by Laura Crum
Horses can be frustrating. I’ve only ridden two or three times in the last month. It rained most of December, and promptly on New Year’s Day, I got sick with the flu and felt really lousy for a week—when, of course, it was sunny. So, if you think of horses as being about riding, it was pretty much a wasted month. The thing is, I didn’t find it so.
We’ve had a few blogs here about not riding and writing as much as we used to, and being more ample than we used to be, and all these things can be said of me, too. And I will admit to those moments of wishing I didn’t have any horses when the corrals are full of mud and its raining once again. I think we all have moments like that. But for me, the big answer has come in the little things.
If I evaluated the joy I get out of horses solely on how much I ride, this last month would have been pretty joyless. But, in fact, there were lots and lots of moments when I felt tremendous joy and happiness with my horses and they were all about very small things.
Horses are, as I think Kel pointed out, far more about doing chores than about riding—at least for most of us. But what exactly is a chore and what is a pleasure? Take feeding the horses, which I do every day. (When I was the sickest, my husband fed for two days, and let me tell you, it was very hard for me to admit that I felt too sick to go down to the barn.) During one of the rainy spells (before I got sick), I fed everyone their flake one evening and then sat in my chair under the haybarn roof, watching the horses munch their hay as dusk gathered in the stormy sky. The horses munched rythmically, the rain rattled on the metal roof, the breeze made the oak trees creak. I sat and watched the leaves flutter down while the horses chomped contentedly and I felt perfectly happy. What could be nicer than such a moment?
I guess you could argue that I’m having more fun during those times when I’m trail riding a lot, and maybe I am. But I’m really not sure. Depends how you define fun. These quieter moments can be every bit as lovely and joyful. Chores can be as much fun as fun.
Another example: during the winter storms I blanket my thirty-one year old gelding, Gunner, who lives in a pasture about ten/fifteen minutes from my house. Since it stormed so much in December, I was out there all the time, blanketing Gunner and then taking the blanket off so he could enjoy the sunshine. Some would call this tedious—and yes, in the midst of an already busy day, its one more chore. But once I had made time to do it, I inevitably took much joy in rubbing on my old friend, either tucking him into his “blankie” so he’d be cozy, or getting him out of it and watching him roll in the green grass. Gunner really seemed to enjoy all the attention I was giving him, and the pleasure we both felt in connecting like that means just as much to me as the trophies I won competing on him.
I think it all depends on how you look at it. If you think you OUGHT to be riding four days a week, and turning out a published book a year and weighing less than a certain amount, then you’re going to be unhappy if its not happening. But what if you just look at what is without judgement? Maybe its pretty good.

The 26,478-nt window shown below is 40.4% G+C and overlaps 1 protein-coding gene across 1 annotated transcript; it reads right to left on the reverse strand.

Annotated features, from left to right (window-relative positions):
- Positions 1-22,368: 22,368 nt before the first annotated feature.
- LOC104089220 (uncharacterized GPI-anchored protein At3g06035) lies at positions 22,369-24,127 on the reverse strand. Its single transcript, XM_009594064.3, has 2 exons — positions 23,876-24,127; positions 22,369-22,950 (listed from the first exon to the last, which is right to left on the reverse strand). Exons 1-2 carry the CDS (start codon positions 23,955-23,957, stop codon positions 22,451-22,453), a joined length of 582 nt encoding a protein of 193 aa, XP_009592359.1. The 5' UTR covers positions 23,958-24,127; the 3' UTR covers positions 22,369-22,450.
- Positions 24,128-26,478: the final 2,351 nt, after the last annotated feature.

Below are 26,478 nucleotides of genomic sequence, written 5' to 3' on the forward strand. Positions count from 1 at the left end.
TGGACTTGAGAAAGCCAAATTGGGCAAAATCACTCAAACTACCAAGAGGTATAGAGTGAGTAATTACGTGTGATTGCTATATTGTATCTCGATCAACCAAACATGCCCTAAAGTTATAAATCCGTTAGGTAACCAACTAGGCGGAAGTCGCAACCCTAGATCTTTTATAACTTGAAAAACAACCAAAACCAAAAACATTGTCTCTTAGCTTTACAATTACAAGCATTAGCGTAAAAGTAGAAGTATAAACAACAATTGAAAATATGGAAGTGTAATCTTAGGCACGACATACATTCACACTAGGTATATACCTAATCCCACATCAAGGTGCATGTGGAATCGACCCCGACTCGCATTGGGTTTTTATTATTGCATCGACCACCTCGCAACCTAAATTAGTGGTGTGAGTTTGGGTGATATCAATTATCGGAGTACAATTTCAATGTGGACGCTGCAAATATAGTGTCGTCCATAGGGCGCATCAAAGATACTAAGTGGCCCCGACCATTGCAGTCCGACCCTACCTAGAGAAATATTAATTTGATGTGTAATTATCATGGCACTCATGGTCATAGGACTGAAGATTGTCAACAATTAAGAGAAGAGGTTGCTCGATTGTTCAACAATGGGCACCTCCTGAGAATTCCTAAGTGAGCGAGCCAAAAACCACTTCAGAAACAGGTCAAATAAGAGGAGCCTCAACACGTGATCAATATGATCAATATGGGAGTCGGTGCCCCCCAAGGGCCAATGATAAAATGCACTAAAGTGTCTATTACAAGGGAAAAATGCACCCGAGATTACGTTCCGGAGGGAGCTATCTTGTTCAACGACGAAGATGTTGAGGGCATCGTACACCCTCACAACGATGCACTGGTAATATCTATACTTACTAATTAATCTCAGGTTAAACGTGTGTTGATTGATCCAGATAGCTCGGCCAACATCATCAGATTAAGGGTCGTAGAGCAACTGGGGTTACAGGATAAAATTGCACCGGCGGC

As for me, I don’t so much mind being ample, and I’ve written plenty of books for one lifetime, even if the upcoming one is the last. I love to ride, but I love to do the chores, too. And I love wandering around the garden and the barnyard just watching things. Perhaps I love this best of all. Seeing what flowers are blooming, spotting a buck or a bobcat, just watching the light change on the opposite ridge. Watching the horses be horses. Its magical.
I am grateful every single day that I have horses living here with me. When I was a child, the perfect life that I imagined having some day was defined by one main thing. I would live in a place where I could have horses. And now I do. I can look out my window and see Sunny’s bright gold shape as I type. This, by itself, is a huge blessing. I am living my dream. In a way, this is not a little thing—it’s an enormous thing. When I think of it this way, riding/not riding, writing/not writing pales in comparison.
When I was sick with the flu and did not feel up to even handgrazing the horses, I still walked down to the barnyard in the sunshine in the middle of the day just to look at them. Sunny greeted me with a nicker and went to his gate, clearly wanting me to catch him. I greeted him, but told him he wasn’t getting out today. I know horses don’t speak English, but he looked me right in the eye and tossed his head and snorted. My little boy was with me and we both laughed at this. And then Sunny began trotting and loping around his big corral, spinning and crowhopping, snorting and even hitting the dead run for a few laps. My kid and I laughed and laughed as Sunny put on a show for several minutes. When he was done, he came back to the gate and snorted again, as if saying, “OK, how was that? I exercised myself.”
In the end, for me, all this is great fun, and though I like to ride and will continue riding, it ain’t the be all and end all. For me the joy is in the many, many little moments I share with my horses, including moments on their backs and moments doing the “chores”. And perhaps, most of all, moments just being with them and watching them.
So today I want to ask if others feel this way. And, also, if there are those who feel they wouldn’t have horses if they couldn’t ride. I’m interested in how you guys evaluate your life with horses.